Our research concentrates on molecular spectroscopy, photochemistry and reaction dynamics. Here "dynamics" means to unravel the microscopic details of a chemical reaction. Although we predominately study isolated molecules in the gas phase, we also investigate chemical reactions in solution. The focus is on reactive open-shell species, like hydrocarbon radicals and carbenes that are relevant in the chemistry of combustion processes, the atmosphere and interstellar space. We use various complementary experimental methods. like time-resolved spectroscopy, vibrational, electronic and photofragment spectroscopy, and photoionisation by synchroton radiation. As some projects are carried out at external facilities (i.e. synchrotron radiation sources), we foster a number of international cooperations.

    Tobias Hertel group (Homepage)

    Nanosurface spectroscopy

    AK Hertel

    Processes at nanosurfaces are key for growth, properties and function of nanomaterials. We develop tools and methods to study phenomena at the nanoparticle-solvent interface. We focus on single-wall carbon nanotubes as model systems which are explored at the ensemble and single particle levels by combining a variety of continuous wave, time-resolved and ultrafast optical probes with microfluidic technology and colloidal chemistry.

    Roland Mitric group

    Quantum-classical dynamics, photochemistry and laser control

    The Mitric group works on the development of methods for simulation and laser control of light-induced dynamics in complex molecular systems based on mixed quantum-classical approaches. For this purpose, the efficient (semi-)classical description of the nuclear dynamics is combined with the quantum chemical treatment of the electronic structure, including nonadiabatic effects and the interaction with light. Our aim is to gain a fundamental understanding of photochemistry and photophysics in complex systems and to apply this knowledge to the development of novel materials. The present research areas include:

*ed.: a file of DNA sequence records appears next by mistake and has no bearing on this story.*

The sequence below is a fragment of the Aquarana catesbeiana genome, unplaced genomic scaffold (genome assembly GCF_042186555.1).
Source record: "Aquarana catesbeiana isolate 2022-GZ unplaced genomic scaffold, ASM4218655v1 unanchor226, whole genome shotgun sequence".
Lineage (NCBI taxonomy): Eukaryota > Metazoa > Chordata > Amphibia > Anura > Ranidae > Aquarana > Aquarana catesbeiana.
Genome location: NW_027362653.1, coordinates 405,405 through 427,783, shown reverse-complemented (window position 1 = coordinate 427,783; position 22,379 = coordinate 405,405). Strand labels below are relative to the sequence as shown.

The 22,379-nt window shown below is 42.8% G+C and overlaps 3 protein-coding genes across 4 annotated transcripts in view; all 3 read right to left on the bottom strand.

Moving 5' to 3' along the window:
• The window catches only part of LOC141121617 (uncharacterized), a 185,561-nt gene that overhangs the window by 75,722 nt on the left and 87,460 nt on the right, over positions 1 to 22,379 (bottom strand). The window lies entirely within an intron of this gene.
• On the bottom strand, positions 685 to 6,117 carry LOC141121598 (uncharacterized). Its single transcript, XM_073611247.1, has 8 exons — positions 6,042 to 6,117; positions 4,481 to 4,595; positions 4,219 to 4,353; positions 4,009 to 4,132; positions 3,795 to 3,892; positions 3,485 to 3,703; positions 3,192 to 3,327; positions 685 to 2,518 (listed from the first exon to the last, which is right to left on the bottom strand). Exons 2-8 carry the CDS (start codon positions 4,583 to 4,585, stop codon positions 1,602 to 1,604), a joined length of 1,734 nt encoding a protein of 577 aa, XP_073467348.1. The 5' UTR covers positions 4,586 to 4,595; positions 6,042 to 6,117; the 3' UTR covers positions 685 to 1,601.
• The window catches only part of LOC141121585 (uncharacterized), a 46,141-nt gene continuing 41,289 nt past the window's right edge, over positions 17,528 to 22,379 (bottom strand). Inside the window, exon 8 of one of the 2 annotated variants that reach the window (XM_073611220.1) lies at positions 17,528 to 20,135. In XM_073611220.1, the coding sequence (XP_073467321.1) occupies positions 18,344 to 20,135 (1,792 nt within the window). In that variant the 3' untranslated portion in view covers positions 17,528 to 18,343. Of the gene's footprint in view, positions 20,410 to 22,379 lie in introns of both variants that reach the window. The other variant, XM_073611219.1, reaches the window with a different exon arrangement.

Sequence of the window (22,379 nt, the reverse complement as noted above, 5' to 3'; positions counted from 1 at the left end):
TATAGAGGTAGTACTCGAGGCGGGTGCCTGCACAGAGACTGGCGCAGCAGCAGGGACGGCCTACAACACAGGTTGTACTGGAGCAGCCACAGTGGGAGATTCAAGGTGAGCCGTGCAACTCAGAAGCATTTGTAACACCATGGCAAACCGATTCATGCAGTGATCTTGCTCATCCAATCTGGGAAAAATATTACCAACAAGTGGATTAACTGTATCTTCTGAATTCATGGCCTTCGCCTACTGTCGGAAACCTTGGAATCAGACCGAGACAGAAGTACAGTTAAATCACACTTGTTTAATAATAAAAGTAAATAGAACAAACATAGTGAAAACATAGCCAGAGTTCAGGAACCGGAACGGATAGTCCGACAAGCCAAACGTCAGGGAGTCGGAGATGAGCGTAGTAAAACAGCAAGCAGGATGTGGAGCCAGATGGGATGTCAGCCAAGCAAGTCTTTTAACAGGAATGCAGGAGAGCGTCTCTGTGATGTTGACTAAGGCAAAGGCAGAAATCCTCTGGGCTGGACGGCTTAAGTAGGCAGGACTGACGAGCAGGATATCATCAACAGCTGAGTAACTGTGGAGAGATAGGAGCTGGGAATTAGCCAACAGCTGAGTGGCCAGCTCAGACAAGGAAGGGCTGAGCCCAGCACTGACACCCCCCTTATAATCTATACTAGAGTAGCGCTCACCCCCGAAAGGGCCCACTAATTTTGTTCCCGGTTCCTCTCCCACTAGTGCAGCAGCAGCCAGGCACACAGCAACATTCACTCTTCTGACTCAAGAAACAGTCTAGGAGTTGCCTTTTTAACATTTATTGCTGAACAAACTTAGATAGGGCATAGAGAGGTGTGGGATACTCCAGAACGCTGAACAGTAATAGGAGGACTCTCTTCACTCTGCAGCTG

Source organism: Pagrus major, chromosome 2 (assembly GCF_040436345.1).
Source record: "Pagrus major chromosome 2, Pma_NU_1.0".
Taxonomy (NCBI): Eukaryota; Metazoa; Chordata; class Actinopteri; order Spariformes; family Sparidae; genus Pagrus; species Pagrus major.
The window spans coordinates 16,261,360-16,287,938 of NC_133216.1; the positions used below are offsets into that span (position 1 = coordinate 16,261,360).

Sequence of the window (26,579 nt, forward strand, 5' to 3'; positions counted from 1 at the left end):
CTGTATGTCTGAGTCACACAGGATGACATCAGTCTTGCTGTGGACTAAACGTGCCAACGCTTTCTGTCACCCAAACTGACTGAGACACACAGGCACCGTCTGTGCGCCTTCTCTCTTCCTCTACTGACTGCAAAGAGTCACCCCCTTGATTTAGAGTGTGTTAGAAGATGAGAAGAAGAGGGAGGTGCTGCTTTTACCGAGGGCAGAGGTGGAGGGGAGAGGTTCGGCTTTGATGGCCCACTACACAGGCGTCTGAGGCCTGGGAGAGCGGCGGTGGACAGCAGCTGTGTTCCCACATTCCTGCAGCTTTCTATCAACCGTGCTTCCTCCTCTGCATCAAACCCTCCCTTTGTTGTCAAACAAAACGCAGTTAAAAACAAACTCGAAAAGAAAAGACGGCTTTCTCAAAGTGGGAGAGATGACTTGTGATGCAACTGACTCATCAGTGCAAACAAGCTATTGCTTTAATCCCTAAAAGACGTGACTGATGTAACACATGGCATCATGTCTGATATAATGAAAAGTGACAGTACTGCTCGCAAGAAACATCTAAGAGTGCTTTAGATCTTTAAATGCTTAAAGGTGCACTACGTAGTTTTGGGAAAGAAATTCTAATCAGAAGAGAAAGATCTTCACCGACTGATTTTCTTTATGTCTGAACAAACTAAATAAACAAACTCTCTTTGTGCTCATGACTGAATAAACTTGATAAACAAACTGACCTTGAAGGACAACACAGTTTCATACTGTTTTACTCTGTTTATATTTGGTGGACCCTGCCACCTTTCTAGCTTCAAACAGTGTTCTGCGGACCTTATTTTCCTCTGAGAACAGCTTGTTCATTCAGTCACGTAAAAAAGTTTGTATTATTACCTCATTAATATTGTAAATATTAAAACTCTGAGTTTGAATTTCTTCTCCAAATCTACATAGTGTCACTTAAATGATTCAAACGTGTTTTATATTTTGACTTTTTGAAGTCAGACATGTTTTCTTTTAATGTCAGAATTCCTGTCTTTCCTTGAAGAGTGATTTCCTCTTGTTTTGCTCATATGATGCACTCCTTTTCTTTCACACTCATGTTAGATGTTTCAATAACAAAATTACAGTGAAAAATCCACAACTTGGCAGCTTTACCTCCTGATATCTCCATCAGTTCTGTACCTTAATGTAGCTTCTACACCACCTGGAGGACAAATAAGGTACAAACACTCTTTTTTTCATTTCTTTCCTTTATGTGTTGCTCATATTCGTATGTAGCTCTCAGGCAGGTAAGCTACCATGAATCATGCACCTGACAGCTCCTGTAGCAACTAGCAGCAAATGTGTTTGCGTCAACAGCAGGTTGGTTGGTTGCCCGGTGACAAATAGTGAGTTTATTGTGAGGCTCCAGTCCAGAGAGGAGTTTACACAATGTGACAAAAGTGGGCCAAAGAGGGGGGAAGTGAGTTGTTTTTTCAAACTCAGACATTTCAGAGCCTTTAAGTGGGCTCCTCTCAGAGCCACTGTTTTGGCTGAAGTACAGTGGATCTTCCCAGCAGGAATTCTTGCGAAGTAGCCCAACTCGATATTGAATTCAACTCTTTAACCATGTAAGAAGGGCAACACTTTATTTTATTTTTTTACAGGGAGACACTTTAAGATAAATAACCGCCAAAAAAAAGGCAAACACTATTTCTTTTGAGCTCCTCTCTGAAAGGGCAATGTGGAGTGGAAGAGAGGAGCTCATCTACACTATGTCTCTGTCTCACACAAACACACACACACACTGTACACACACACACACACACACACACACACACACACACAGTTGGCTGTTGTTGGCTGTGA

a) Light-induced nonadiabatic photodynamics of molecules in complex environments, metal clusters and hybrid nanostructures
    b) Coherent control of photochemistry in complex systems by shaped laser pulses
    c) Theory of ultrafast spectroscopy and molecular imaging
    d) Theoretical design of novel optical, catalytic and plasmonic materials

    Patrick Nürnberger Emmy-Noether junior research group 

    Ultrafast infrared spectroscopy

    Emmy-Noether-Nachwuchsgruppe Patrick Nürnberger

    Photochemical reactions in the liquid phase very often comprise several intermediates, the actual reaction steps are simply unknown in many cases. Our focus of interest is mainly on photorearrangement and photolysis reactions, whose underlying mechanisms and dynamics we investigate by time-resolved spectroscopy. With ultrashort laser pulses in the infrared, the intermediates and the product molecules are identified due to their characteristic vibrational bands. In addition to observing the reaction in real time as it proceeds, we employ shaped laser pulses to actively influence the product distribution.


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    Phone: +49 931 31-0
    Fax: +49 931 31-82600